Roundup: In no hurry to fill vacant seats

Stephen Harper says that he’s currently in no hurry to fill the five vacancies currently in the Senate. Which is all well and good, but he can’t let this reluctance to fill seats go on too long before he finds himself in breach of Section 24 of the Constitution. The appointment of Senators is an obligation – not an option.

In advance of the Liberal caucus retreat in PEI, which starts tomorrow, here’s a look at how the whole Trudeau pot admission is a calculated strategy to present him as a different kind of political leader compared to the others, and that this will hopefully outweigh the attacks about his perceived lack of judgement.

What’s that? Two-year cell phone plans will make the phones more expensive than three year plans? You don’t say!

Senator Pamela Wallin was named in a lawsuit against a bankrupt oil company, seeing as she was on their board of directors at the time, though the company did settle rather quickly.

Irwin Cotler dismantles the logic behind the proposed Quebec “Charter of Values.” Pauline Marois somehow believes that the charter would be a “unifying force” in the province. Because that’s exactly what xenophobia is – unifying!

Michael Ignatieff writes about the situation in Syria, and the ways in which it both resembles Bosnia in the 1990s and is different in the current global context, and wonders what it will take for the Western nations to find sufficient cause to intervene.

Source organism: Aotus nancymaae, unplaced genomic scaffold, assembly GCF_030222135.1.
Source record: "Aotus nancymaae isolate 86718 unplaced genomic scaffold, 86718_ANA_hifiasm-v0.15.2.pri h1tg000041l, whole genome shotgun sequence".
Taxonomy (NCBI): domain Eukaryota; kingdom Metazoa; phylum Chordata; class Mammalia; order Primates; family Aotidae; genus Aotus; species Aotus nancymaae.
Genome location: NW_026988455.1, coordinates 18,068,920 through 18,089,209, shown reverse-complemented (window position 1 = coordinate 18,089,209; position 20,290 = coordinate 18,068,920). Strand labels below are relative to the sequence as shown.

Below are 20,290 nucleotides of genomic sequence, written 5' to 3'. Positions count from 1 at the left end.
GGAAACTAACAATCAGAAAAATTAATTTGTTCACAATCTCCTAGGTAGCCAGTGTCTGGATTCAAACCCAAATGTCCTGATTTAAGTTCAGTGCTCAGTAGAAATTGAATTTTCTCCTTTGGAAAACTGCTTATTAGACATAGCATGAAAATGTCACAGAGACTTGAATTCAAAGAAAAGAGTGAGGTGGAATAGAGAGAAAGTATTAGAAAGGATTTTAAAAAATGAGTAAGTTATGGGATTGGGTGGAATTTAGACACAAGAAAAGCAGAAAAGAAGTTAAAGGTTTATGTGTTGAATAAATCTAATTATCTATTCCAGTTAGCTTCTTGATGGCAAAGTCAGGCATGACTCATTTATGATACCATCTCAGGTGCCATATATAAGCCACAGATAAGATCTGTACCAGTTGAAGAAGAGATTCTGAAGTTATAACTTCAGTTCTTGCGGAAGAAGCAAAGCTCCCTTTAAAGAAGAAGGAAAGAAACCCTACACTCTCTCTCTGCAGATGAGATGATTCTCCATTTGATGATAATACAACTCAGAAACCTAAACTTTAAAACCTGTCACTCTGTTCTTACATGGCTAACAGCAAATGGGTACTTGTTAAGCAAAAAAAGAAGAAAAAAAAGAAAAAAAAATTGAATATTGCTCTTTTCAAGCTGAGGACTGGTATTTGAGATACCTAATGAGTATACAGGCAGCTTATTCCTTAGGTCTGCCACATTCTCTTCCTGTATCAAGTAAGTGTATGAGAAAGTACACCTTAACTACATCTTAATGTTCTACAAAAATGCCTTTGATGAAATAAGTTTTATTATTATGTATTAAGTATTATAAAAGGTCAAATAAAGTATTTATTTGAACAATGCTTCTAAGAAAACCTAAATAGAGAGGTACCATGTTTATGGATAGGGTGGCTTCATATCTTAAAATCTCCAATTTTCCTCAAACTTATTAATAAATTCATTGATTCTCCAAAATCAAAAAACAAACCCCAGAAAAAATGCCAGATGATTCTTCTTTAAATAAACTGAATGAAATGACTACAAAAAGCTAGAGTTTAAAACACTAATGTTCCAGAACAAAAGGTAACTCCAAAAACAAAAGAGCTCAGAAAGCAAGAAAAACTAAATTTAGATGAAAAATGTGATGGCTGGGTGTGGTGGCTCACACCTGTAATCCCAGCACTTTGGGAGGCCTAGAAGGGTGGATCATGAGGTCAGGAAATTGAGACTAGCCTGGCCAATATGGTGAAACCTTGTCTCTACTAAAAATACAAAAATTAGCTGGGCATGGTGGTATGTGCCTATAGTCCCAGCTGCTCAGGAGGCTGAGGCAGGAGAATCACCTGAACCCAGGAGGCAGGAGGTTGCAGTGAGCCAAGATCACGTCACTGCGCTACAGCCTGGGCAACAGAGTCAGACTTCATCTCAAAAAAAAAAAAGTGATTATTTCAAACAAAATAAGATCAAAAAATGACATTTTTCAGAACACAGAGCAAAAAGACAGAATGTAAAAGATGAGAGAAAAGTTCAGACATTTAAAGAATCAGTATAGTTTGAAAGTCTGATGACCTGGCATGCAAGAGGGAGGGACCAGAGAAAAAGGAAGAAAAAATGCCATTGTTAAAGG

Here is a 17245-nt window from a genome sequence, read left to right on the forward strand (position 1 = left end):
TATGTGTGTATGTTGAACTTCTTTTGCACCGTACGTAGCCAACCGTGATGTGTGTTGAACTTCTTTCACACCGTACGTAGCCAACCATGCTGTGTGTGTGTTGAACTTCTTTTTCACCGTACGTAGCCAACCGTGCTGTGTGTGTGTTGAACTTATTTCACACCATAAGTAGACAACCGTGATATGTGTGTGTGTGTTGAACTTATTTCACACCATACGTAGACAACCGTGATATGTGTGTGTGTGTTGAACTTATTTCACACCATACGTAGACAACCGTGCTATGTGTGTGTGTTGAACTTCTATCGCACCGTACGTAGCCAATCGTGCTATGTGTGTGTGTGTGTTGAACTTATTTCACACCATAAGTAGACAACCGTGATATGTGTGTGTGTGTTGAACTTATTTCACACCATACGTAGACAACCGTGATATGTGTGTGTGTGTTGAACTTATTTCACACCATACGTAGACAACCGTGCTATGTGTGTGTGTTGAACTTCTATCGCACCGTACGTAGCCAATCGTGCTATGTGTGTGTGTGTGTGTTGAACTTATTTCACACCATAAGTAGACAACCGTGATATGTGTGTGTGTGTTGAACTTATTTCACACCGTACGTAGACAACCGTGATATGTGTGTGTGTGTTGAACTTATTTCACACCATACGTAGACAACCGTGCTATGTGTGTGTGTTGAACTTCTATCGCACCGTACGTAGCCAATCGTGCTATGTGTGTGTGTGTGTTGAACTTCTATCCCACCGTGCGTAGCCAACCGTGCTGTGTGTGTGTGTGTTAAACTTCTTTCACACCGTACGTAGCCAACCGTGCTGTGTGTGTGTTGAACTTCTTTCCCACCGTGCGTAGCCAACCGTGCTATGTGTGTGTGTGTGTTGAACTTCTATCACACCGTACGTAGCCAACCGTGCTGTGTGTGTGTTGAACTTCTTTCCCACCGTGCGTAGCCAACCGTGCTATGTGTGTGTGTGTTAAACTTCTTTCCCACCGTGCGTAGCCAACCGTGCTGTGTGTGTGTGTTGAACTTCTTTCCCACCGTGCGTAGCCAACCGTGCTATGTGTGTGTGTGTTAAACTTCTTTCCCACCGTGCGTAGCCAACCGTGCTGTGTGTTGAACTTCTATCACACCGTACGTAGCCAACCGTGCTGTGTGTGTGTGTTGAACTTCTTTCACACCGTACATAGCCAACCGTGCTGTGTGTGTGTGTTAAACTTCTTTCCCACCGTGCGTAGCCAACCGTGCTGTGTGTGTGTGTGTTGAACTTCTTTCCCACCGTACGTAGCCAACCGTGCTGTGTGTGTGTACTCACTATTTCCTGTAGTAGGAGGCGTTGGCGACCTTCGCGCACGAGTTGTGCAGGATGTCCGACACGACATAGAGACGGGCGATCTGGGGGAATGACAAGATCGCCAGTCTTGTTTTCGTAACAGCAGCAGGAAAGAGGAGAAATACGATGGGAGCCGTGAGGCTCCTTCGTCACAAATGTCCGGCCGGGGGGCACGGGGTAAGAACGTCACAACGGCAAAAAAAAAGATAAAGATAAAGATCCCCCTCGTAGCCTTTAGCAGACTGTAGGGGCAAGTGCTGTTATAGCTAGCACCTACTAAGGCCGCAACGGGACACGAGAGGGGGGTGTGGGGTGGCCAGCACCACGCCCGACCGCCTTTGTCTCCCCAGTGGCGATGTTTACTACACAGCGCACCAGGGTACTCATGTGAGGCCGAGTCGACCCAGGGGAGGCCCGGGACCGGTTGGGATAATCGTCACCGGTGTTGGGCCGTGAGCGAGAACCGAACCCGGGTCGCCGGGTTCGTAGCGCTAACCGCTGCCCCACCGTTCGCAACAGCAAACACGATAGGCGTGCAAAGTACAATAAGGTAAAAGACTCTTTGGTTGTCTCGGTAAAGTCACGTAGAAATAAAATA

A recent UOttawa grad has attempted to challenge the royal succession laws that still bars Catholics from becoming monarch in an Ontario Superior court, only to have it dismissed. The reason of course is that the UK Monarch, who shares a personal union with the Canadian one despite being a separate Crown, is also the head of the Church of England. If we want to retain the personal union, then it’s one of the conditions we have to accept.

Tom Kott looks at history’s other coffee haters, after Justin Trudeau’s confession that he doesn’t drink it. (Neither does Harper, if anyone’s keeping score).

Given the number of myths circulating in the wake of the incident with the Chinese reporter on Harper’s northern tour, David Akin writes about how things work between journalists and the PMO. (Hint: We never submit questions in advance. Ever).

Long-term planning between space agencies, including the Canadian Space Agency, could see a return to the moon within 15 years as a stepping-stone toward manned missions to Mars. Canadian astronauts would especially be valuable with mission robotics, as that has become one of our specialties.

And here’s a look at Harper’s curiously hyper-patriotic attire when he’s touring places like the North – something that seems crass in comparison to the way other world leaders dress.